The Verge reports via CNN that a prototype of the Nintendo Play Station, a console that would never reach the market, was auctioned for $360,000 over the weekend. The founder of Pets.com and Toys.com, Greg McLemore, had the winning bid. McLemore beat out a myriad of other collectors, including the CEO of VR headset and software Oculus, Palmer Luckey.
Only 200 prototypes of the console were created when Sony and Nintendo entered a doomed partnership in 1991, it is believed that the other 199 prototypes were destroyed when the deal fell through. The unit is basically a Super Nintendo (NES) with a CD-ROM drive. The CD-ROM drive would be the feature that would see Sony’s PlayStation level its competition and push consoles into the next generation as the very top of the bunch.
CDs were able to hold much more information than the plastic cartridges that were the norm at the time, meaning that game developers could produce games with, what was considered at the time, high-resolution 3D graphics, higher resolution audio and include games with enormous playtimes through multiple CDs like Final Fantasy VII.
According to Polygon, this prototype of the Nintendo Play Station was found by Terry Diebold in a box of old machinery that was once owned by Sony Computer Entertainment CEO, Olaf Olafsson. The two had worked at Advanta Corporation. When the company went bankrupt, the console was one of many items that ended up at private auction – through which Diebold acquired it.
McLemore says the console is the single most expensive thing he’s ever purchased outside of a house. Adding “it was worth it especially when combined with the rest of my collection,” CNN reports.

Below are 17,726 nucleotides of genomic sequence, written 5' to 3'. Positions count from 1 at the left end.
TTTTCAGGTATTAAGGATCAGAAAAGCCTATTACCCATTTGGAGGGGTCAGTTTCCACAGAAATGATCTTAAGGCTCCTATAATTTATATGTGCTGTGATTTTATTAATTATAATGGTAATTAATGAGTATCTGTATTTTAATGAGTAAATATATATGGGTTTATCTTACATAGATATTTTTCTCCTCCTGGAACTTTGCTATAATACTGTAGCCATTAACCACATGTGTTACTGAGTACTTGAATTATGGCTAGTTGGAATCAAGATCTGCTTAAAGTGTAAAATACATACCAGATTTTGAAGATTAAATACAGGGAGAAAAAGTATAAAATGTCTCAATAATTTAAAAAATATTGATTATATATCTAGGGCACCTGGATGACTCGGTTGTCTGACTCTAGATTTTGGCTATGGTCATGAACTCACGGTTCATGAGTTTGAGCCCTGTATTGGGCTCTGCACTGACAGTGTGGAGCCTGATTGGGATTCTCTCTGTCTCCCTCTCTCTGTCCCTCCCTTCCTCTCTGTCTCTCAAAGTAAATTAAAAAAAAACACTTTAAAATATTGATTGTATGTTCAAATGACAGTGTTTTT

McLemore’s collection includes more than 800-coin operated machines, as well as smaller games, magazines, and art which McLemore is using to create a permanent museum, according to Forbes. McLemore’s mission is to not have the machine buried “in a closet somewhere.”
The Gaming Sonic Boom
Those confused as to why the console was able to be sold at such an amount should know that gaming is one of the fastest-growing industries ever. Some experts believe that the total revenue for gaming will reach over $300 billion in just 5 years and over 2.5 billion gamers around the world, that’s about 30% of the total human population.
Mobile games alone are expecting to make $56 billion in revenue by 2024, with the number of new mobile gamers increasing by 100 million every year.
The Nintendo Play Station, being the last surviving relic of a by-gone age in technology and one of gaming’s biggest What-Ifs made manifest can be considered a touchstone for all gamers and their collective history.
Edited by Luis Monzon
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